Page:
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Title:
FLEXIBLE CONTROL SYSTEMS AND METHODS FOR DEVICE ARRAYS
Document Type and Number:
WIPO Patent Application WO/2018/152379
Kind Code:
A1
Abstract:
The present subject matter relates to devices, systems, and methods for controlling an array of two-state elements that can be independently positioned in either first state or a second state. A non-volatile memory in communication with the plurality of two-state elements is configured to receive an input digital control word that addresses a location within the non¬ volatile memory and to output one of a plurality of array control words stored at the location addressed within the memory to the plurality of two-state elements, wherein the array control word sets a predetermined combination of the plurality of two-state elements to be in the first state and in the second state, and wherein the predetermined combination of the plurality of two- state elements in the first state and in the second state optimally achieves a desired behavior of the array corresponding to the input digital control word.

Inventors:
MORRIS, Arthur, S. (2040 Oakton Drive, Raleigh, NC, 27606, US)
Application Number:
US2018/018453
Publication Date:
August 23, 2018
Filing Date:
February 15, 2018
Export Citation:
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Assignee:
WISPRY, INC. (20 Fairbanks, Suite 198Irvine, CA, 92618, US)
International Classes:
H01G7/00; G11C16/06
Foreign References:
US20150131197A12015-05-14
US20150310995A12015-10-29
US20140015589A12014-01-16
US20140009248A12014-01-09
US20110316654A12011-12-29
Attorney, Agent or Firm:
WILSON, Jeffrey, L. (Jenkins, Wilson Taylor & Hunt, P.A.,3015 Carrington Mill Boulevard,Suite 55, Morrisville NC, 27560, US)
Download PDF:
Claims:
CLAIMS

What is claimed is:

1 . A method for controlling an array of two-state elements that can be independently positioned in either a first state or a second state, the method comprising:

receiving an input digital control word corresponding to a desired total combined activity of the array of two-state elements;

addressing a location within a non-volatile memory based on the input digital control word, wherein the location stores one of a plurality of array control words corresponding to a predetermined combination of the two- state elements in a first state and in a second state; and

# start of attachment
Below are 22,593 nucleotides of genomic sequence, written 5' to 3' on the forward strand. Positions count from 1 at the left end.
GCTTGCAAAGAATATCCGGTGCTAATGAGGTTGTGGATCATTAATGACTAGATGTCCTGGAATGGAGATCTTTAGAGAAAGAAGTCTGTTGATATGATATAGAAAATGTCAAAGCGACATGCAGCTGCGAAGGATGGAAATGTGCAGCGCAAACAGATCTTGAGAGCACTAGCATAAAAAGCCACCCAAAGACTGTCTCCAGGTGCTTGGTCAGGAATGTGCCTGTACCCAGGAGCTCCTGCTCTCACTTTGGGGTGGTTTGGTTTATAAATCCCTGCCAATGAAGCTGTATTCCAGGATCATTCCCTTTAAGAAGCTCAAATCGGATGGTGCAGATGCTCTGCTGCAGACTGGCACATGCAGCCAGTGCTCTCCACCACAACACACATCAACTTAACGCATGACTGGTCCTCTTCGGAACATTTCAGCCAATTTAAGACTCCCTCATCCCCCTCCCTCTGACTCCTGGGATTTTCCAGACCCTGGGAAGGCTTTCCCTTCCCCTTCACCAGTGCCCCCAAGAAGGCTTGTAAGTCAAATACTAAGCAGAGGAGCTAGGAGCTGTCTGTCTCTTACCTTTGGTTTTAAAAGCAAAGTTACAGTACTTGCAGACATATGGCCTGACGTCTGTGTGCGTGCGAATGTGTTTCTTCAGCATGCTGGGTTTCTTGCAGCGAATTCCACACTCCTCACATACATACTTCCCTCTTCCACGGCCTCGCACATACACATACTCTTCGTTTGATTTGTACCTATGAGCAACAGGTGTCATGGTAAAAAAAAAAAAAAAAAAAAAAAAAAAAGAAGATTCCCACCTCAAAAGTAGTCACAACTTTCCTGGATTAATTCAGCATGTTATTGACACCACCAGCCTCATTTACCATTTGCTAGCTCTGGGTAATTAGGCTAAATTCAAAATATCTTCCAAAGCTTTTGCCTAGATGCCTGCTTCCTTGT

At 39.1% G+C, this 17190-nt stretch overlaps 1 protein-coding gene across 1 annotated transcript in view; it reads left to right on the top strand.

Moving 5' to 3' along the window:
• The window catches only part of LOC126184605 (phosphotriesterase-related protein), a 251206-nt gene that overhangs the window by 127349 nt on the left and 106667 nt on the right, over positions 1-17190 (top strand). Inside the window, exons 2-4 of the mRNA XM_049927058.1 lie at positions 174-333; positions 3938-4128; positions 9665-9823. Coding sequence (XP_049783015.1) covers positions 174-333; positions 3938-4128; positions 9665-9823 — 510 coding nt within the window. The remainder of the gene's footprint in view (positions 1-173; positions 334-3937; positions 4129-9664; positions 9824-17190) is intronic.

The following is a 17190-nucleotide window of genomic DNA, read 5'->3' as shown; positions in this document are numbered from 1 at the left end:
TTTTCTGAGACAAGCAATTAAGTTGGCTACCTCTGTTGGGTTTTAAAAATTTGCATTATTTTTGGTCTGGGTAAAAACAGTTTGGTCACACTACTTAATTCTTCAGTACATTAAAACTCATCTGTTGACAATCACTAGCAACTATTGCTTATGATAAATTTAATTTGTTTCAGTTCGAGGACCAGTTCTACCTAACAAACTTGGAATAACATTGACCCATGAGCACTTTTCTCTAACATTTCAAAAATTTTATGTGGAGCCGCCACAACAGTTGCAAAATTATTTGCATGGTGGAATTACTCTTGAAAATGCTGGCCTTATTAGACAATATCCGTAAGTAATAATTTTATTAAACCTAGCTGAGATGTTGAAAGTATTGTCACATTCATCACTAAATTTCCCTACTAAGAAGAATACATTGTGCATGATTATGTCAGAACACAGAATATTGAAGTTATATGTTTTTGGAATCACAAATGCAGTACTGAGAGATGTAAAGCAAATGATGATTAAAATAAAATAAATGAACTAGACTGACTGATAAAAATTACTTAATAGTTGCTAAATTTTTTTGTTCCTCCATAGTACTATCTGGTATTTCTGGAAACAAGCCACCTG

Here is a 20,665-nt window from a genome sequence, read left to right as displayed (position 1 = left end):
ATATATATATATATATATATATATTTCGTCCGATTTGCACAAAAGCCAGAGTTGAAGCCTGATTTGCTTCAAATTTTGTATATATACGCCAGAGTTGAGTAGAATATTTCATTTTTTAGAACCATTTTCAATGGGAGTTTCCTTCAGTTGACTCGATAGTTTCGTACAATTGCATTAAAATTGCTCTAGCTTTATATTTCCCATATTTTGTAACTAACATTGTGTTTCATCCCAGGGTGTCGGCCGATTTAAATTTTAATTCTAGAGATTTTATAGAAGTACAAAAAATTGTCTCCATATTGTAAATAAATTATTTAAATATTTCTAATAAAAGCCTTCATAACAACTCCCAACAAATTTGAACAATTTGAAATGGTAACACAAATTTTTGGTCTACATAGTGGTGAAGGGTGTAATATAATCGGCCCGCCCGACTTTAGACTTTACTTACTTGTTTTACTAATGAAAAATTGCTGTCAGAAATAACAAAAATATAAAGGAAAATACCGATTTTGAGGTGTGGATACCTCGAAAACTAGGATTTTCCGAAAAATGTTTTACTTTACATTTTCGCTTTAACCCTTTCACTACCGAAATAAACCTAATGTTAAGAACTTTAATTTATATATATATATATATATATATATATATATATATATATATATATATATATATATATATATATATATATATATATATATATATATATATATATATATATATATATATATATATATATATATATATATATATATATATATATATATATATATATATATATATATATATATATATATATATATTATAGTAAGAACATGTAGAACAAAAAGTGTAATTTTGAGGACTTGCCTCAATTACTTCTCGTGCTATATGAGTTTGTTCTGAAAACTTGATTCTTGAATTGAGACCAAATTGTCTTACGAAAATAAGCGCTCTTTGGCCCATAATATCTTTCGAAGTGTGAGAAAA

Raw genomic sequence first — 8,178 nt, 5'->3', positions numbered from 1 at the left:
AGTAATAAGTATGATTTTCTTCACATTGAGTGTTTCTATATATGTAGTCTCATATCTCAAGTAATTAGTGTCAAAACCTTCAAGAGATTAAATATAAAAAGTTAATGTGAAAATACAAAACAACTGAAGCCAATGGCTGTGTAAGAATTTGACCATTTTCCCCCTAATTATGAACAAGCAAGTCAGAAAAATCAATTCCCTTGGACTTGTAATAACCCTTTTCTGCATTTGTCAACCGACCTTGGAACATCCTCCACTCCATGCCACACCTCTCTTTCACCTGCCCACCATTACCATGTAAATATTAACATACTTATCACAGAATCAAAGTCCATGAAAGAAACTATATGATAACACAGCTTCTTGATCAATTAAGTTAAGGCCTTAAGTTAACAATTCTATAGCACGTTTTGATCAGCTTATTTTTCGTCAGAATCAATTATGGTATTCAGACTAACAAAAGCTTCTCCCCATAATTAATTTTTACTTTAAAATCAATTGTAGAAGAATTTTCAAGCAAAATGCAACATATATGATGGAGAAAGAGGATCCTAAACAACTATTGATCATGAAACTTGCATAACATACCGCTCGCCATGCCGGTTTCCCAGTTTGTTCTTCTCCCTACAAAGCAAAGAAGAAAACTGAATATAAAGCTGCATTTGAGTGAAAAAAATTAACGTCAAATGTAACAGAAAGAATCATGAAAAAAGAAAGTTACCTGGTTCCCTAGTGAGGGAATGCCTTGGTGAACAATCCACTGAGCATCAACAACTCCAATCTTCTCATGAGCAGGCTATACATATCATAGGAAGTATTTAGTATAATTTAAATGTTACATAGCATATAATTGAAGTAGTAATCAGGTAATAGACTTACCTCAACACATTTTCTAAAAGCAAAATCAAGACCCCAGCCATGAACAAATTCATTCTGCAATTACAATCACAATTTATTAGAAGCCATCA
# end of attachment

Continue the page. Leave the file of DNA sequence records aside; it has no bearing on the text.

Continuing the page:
applying the one of the plurality of array control words to the array of two-state elements to control the array to set the predetermined combination of the two-state elements to be in the first state and in the second state, wherein the predetermined combination of the two-state elements in the first state and in the second state optimally achieves the desired total combined activity of the array of two-state elements.

2. The method of claim 1 , wherein receiving the input digital control word comprises receiving a serial digital control word.

3. The method of claim 1 , wherein receiving the input digital control word comprises receiving a parallel digital control word.

4. The method of claim 1 , wherein the non-volatile memory comprises a one-time programmable memory.

5. The method of claim 1 , comprising programming the non-volatile memory prior to receiving an input digital control word, wherein programming the non-volatile memory comprises:

measuring a device response in the first state and in the second state for each element in the array of two-state elements; and for each of a plurality of input digital control words, storing an array control word that sets a state of each element in the array of two-state elements to optimally achieve the desired total combined activity of the array of two-state elements.

6. The method of claim 5, wherein addressing a location within the nonvolatile memory comprises addressing one of a plurality of locations in the memory that are each associated with the desired total combined activity of the array of two-state elements, wherein different array control words corresponding to different states of the elements in the array are stored at the plurality of locations.